2) Check flight status. Although this is obvious, many people often fail to do this one simple but critical thing.
I recommend doing the same before abandoning your ride or your car just before you head to the terminal; flight status updates change by the minute, so a last-second check is always a good idea.
Most airlines will text you flight status updates if you sign up on their Web sites, and sites like Flightaware.com do the same by text, on the Web and through smartphone apps.
4) Check in online. Especially if you are not checking bags, this can save you a heap of time. I have found that when checking bags, having the pre-printed boarding pass in your hand doesn't help all that much, and check-in agents often reissue another boarding pass when you check in your bags -- but it sure doesn't hurt.
5) Before you leave for the airport, put your ID, credit card and boarding pass (if applicable) in an easily accessible part of your wallet or bag. There are two reasons for this: one, by going through this exercise, you make sure that you don't leave home without these crucial items. Two, you don't waste your (and other people's) time fumbling around for them at the moment you need them.
Check the airport parking situation online. Knowing ahead of time where to park, which lots are open and how far they are from the terminal can save you a lot of anxiety on your drive in, as well as keep you safer as you navigate tortuous and almost always poorly marked airport ring roads. Additionally, during peak travel periods, lots fill up quickly, so you will want an alternate parking plan.
When you are ready to board always take inventory of what you will need to do when you get to the front of the security line. Do a quick mental review of everything you are wearing that you will need to remove (such as shoes, jewelry, watch, jacket), and what you have inside your carry-on bag that might need to be taken out (liquids, electronics). When you get to the front of the line, blast through your mental inventory and make it happen. Done well, you can go from fully clad for winter weather, with laptops and iPads in your bag, to a T-shirt, pants and socks, and all your sensitive electronics in their own bins, in seconds.
Using these tips will get you through the airport, on your flight and towards your destination as quickly as possible.
more traveler informaiton tips available at the TSA website:
COOL FACTS ABOUT THE NEW APPLE PAY
Gone are the days of searching for your wallet. The wasted moments finding the right card. The swiping and waiting. Now payments happen with a single touch. Apple Pay will change how you pay with breakthrough contactless payment technology and unique security features built right into the devices you have with you every day.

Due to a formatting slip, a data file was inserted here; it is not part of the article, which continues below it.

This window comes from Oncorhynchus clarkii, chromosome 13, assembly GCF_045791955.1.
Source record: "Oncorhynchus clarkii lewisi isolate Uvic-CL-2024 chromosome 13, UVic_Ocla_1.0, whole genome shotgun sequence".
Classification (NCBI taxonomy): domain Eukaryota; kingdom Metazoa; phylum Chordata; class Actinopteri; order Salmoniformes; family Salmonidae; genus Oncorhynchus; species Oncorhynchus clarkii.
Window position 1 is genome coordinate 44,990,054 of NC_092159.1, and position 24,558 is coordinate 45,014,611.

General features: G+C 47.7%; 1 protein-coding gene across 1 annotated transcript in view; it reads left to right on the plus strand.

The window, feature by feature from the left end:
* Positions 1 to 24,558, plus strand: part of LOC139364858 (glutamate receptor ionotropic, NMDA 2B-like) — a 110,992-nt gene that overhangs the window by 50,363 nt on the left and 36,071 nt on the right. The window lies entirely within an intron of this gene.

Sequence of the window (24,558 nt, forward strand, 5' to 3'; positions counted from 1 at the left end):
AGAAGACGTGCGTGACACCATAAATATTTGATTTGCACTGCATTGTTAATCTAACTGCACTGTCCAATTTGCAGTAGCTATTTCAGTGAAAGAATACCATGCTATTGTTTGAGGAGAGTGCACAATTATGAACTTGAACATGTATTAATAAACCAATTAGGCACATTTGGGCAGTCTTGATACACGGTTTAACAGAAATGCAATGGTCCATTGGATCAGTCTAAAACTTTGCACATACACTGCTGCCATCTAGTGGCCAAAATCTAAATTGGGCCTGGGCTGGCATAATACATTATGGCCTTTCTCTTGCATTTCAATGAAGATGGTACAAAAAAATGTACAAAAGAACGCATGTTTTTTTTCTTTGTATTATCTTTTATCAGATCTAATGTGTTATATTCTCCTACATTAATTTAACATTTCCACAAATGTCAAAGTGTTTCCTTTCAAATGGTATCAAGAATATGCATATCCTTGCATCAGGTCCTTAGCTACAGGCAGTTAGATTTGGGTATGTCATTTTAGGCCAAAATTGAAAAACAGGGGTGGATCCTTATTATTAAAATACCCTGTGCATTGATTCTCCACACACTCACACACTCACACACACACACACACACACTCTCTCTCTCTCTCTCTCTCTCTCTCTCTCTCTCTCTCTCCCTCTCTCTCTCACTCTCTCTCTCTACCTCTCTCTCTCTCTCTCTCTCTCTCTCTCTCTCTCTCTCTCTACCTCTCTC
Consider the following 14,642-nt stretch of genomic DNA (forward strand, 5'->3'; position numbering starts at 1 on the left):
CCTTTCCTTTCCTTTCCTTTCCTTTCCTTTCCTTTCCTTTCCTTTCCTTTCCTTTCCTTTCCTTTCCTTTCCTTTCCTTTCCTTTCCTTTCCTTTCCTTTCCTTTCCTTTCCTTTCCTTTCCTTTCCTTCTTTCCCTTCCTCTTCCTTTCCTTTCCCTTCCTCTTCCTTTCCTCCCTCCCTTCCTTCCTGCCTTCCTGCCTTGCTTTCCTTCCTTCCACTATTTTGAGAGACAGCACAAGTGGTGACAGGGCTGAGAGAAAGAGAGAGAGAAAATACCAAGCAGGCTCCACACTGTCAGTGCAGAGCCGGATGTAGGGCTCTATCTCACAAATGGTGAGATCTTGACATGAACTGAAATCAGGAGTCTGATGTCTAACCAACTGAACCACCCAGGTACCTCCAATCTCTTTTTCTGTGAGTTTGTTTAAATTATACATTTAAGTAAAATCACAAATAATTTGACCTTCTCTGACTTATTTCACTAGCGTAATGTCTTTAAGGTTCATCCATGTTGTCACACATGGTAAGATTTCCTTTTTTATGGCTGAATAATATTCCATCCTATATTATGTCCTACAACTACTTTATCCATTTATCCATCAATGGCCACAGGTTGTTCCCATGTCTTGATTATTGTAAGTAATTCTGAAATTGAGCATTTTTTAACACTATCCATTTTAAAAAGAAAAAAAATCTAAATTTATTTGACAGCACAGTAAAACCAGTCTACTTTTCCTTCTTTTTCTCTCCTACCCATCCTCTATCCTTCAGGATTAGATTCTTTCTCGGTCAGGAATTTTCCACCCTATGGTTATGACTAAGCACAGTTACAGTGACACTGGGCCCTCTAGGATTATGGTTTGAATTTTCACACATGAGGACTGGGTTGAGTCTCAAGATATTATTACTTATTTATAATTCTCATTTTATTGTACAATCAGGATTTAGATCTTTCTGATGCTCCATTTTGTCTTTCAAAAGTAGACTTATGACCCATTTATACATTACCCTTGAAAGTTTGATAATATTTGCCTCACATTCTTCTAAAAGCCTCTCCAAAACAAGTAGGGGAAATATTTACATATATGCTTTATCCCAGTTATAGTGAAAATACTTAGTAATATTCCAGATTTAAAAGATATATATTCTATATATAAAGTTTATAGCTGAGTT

So you can use your iPhone 6 or Apple Watch to pay in an easy, secure, and private way.Now paying in stores happens in one natural motion - there’s no need to open an app or even wake your display thanks to the innovative Near Field Communication antenna in iPhone 6. To pay, just hold your iPhone near the contactless reader with your finger on Touch ID. You don’t even have to look at the screen to know your payment information was successfully sent. A subtle vibration and beep lets you know.
You can pay with Apple Watch - just double-click the button next to the Digital Crown and hold the face of your Apple Watch near the contactless reader. A gentle pulse and beep confirm that your payment information was sent.
On iPhone, you can also use Apple Pay to pay with a single touch in apps. Checking out is as easy as selecting "Apple Pay" and placing your finger on Touch ID.
Passbook already stores your boarding passes, tickets, coupons, and more. Now it can store your credit and debit cards, too. To get started, you can add the credit or debit card from your iTunes account to Passbook by simply entering the card security code.
To add a new card on iPhone, use your iSight camera to instantly capture your card information. Or simply type it in manually. The first card you add automatically becomes your default payment card, but you can go to Passbook any time to pay with a different card or select a new default in Settings.
Every time you hand over your credit or debit card to pay, your card number and identity are visible. With Apple Pay, instead of using your actual credit and debit card numbers when you add your card, a unique Device Account Number is assigned, encrypted and securely stored in the Secure Element, a dedicated chip in iPhone and Apple Watch. These numbers are never stored on Apple servers. And when you make a purchase, the Device Account Number alongside a transaction-specific dynamic security code is used to process your payment. So your actual credit or debit card numbers are never shared with merchants or transmitted with payment.
If your iPhone is ever lost or stolen, you can use Find My iPhone to quickly put your device in Lost Mode so nothing is accessible, or you can wipe your iPhone clean completely.
Apple doesn’t save your transaction information. With Apple Pay, your payments are private. Apple doesn’t store the details of your transactions so they can’t be tied back to you. Your most recent purchases are kept in Passbook for your convenience, but that’s as far as it goes.
Keep your cards in your wallet. Since you don't have to show your credit or debit card, you never reveal your name, card number or security code to the cashier when you pay in store. This additional layer of privacy helps ensure that your information stays where it belongs. With you. more info